Plan trips to your local independent bookstore. Again, make a list of titles and authors you're looking for, and call ahead if there's something you want to order in. Booksellers can have great suggestions, and there's nothing like browsing through shelves of brand-new books.

Read aloud to your kid.
Along with your child's independent reading this summer, choose books to read together. This might be a place for you to introduce some of your own childhood favorites, possibly books that are written a little above the level your child can read on his or her own. Recently, Eleanor has been asking me to read aloud chapter books that she's already read on her own. Sometimes this means that she knows the plot before I do, which she clearly enjoys; often I think the re-reading allows her to process more deeply what she sped through the first time. Reading aloud is warm quality time, and can lead to wonderful conversations.

Pick up a book for yourself.
One of the easiest and most enjoyable ways to help your child with summer reading is to pick out some good summer reading for yourself. Talk to your kid about what you're reading, and why you chose it. Let your kid see you reading -- it's the purest kind of modeling.

Of course, none of these ideas are limited to summer use -- they're good year-round. Happy reading!

Love, Annie

Friday, June 12, 2015

Redefining Dork

Dear Aunt Debbie,

And then there are the books that your kid loves and you hate.

Over the last couple of months, as we read The Penderwicks together each morning and Eleanor encouraged me to make The Marvelous Land of Oz our next bedtime chapter book with Isabel, she has also continued her own voracious independent reading habits. At school, she exhausted her own 2nd-grade classroom library, and wrangled herself permission to go book-shopping in a 3rd-grade classroom (with a teacher known for her love of books). At home, Eleanor provides me with a constantly updated list of titles she wants to take out from the library (thank heavens for the public library!), and we cart them back and forth to our local branch.

The series that has risen to the top of the library list most recently is Rachel Renée Russell's Dork Diaries. I glanced at them as we brought them home: cartoony drawings, fake-handwriting font, lots of lines WRITTEN IN ALL CAPS!!!! Very tweeny feeling.

I had a sense that these were not going to be my new favorite books. Still, like you and Neil Gaiman in this 2013 lecture, I'm a big believer in letting kids read pretty much anything they want, at least if it's not wildly age-inappropriate and if they can read it to themselves without you getting involved. But I do like to keep tabs on what Eleanor is ingesting, so we can talk about it afterwards.

Earlier this week, I had a chance to sit down and read one of the Dork Diaries books: number 6, Tales from a Not-So Happy Heartbreaker. And wow. There is so much not to love.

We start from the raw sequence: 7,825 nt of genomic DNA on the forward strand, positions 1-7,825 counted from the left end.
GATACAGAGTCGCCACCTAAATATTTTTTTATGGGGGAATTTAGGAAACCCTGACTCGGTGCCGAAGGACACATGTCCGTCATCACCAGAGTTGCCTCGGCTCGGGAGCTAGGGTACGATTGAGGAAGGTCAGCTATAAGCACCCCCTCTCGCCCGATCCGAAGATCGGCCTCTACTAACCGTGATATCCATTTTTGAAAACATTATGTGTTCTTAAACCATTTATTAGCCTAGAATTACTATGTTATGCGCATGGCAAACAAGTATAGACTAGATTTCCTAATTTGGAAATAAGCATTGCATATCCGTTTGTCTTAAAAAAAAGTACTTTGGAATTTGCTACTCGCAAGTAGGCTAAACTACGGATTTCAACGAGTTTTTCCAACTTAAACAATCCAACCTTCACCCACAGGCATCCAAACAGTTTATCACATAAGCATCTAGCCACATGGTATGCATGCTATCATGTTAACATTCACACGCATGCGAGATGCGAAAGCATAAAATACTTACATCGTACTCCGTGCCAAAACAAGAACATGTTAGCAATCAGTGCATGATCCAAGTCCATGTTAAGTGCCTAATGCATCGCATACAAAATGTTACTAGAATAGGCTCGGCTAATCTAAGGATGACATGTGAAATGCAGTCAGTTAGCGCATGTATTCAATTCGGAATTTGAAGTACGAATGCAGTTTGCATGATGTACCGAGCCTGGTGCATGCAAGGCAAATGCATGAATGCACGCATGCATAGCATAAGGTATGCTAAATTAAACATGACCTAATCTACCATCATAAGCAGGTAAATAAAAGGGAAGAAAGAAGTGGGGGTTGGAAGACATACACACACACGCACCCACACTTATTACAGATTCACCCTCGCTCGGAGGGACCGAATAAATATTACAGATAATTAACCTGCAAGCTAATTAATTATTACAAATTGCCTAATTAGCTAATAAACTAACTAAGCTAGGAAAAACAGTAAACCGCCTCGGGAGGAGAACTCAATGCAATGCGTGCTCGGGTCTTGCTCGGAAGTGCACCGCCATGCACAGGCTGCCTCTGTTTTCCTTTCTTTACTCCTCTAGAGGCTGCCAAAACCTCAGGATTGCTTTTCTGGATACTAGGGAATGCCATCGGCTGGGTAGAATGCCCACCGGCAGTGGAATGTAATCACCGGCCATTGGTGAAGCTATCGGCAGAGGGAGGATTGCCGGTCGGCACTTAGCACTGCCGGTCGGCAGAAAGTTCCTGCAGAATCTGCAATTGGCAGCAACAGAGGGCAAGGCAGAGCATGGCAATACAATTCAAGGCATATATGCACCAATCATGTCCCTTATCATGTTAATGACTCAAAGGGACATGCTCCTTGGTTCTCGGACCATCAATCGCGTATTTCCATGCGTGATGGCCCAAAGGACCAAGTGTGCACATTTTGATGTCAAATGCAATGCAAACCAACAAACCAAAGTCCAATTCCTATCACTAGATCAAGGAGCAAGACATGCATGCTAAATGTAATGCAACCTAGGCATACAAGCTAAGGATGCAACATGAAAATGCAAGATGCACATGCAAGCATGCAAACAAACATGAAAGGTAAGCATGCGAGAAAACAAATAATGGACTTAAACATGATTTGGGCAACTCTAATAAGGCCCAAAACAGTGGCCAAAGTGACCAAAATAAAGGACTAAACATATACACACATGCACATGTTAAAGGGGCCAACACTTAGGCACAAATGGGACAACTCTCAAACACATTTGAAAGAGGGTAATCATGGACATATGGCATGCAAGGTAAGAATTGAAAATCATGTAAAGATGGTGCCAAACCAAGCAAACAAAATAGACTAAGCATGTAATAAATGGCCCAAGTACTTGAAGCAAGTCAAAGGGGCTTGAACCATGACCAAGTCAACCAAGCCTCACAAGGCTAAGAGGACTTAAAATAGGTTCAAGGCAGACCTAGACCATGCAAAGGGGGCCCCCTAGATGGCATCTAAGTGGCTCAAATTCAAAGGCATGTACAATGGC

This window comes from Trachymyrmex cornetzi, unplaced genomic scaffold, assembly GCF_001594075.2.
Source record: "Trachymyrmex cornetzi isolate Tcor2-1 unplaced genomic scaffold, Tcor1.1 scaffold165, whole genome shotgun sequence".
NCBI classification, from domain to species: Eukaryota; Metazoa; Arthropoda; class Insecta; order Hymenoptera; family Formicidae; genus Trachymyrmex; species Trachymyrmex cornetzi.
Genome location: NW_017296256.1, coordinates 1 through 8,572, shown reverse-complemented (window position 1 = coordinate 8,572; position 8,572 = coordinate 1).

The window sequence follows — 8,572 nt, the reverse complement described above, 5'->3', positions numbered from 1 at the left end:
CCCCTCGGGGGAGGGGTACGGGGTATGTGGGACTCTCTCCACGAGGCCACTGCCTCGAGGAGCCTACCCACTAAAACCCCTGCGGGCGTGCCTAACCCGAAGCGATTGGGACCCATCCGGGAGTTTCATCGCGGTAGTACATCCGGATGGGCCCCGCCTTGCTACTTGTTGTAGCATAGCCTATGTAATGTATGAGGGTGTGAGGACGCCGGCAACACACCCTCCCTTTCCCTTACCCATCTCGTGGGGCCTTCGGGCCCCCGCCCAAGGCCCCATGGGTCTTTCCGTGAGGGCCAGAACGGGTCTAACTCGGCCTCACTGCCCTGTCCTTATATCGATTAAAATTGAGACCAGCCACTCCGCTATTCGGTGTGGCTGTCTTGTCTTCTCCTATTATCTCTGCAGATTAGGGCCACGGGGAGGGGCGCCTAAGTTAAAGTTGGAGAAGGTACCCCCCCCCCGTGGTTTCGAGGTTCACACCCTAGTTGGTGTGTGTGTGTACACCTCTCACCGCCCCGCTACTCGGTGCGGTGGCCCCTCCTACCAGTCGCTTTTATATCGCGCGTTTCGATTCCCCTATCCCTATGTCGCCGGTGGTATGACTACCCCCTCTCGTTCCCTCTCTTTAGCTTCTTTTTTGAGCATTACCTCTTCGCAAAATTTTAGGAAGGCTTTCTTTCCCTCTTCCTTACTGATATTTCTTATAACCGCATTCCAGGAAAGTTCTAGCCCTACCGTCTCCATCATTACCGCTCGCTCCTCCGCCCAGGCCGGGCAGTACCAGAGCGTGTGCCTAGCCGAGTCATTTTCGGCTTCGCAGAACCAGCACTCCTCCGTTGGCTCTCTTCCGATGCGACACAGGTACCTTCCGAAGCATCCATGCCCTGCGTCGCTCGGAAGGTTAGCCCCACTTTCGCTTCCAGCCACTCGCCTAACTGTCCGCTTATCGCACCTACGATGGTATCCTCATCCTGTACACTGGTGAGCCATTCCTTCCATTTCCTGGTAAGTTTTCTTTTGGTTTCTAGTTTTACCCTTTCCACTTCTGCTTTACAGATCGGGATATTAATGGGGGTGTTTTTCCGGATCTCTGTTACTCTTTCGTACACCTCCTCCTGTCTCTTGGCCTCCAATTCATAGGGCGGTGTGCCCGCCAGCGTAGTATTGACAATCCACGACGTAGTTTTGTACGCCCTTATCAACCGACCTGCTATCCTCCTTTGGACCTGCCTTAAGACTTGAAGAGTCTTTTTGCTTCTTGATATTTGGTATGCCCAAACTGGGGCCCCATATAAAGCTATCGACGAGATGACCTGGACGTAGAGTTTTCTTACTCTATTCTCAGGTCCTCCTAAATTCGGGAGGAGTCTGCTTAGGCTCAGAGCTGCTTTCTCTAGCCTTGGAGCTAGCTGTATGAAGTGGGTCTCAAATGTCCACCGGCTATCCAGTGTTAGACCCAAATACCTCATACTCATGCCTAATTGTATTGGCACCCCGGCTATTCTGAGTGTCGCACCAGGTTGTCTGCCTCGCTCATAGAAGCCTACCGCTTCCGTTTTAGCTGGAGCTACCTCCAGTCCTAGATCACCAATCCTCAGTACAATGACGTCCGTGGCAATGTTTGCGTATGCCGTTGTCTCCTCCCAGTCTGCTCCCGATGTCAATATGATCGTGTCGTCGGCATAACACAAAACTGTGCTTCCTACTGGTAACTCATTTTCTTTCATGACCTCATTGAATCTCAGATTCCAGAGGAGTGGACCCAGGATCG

The books are written as a series of diary entries of middle-schooler Nikki Maxwell, the "dork" of the title. Nikki has two best friends (sorry, "BFFs!!!"), a bratty younger sister, a perfect-boy crush, and a nemesis, MacKenzie: "a shark in lip gloss, skinny jeans, and platform heels." Pure evil. Nothing redeeming here.

What does dork mean, in this context? Apparently it means that Nikki sees herself as unpopular, second-guesses and self-censors her thoughts and actions, and pays extreme attention to every possible slight from the kids around her. Like Bella in Twilight and a host of other middle-grade and YA heroines, she's a girl who constantly talks about how uncool she is without noticing that the people around her all seem to like her. Her intense focus on her own flaws is accurate to the middle school state of mind, I suppose, but it's also not really what I want my daughter reading as she grows into those years.

As I read, then skimmed, through the book, I started thinking about the conversation I wanted to have with Eleanor. Not an "I hate your book choice, please stop reading this series" conversation -- as I've mentioned before, I read my share of Sweet Valley High and other gender-essentialist drek in my time -- but a "Hey, I read this book, and here's the thing I don't like so much about it, what do you think?" conversation.

One of the things that bothered me the most about Nikki was her self-censoring. There's a subplot throughout the book about Nikki needing to pass a swimming skills class, but being terribly afraid of sinking. She talks a lot about how she's going to fail, brings in flotation devices she's not allowed to use, almost drowns during an exercise, and then in the last chapter swims perfectly across the pool when she thinks there's a shark following her (it's a scuba fin). So apparently she could swim just fine the whole time.

At one point, Nikki dives in scuba gear:

"Sorry, Miss Maxwell," my teacher said. "But you're diving for plastic rings, NOT sunken treasure! No scuba gear is allowed!!"

Apparently, it was against the pool rules. But HOW was I supposed to know THAT?!

The only sign about rules I saw said...

1. NO running!
2. NO eating!
3. NO horseplay!
4. NO peeing in the pool!
5. NO float toys!

There was nothing on that list that said...


That's when I totally lost it and yelled at my teacher: "Sorry, lady, but I'm NOT some humpback whale capable of diving to the deepest, darkest, most dangerous depths of the pool. I NEED my mask, wet suit, regulator, tank, and scuba fins. Besides, the water is so deep my eyeballs could pop out. And I could die from decompression sickness.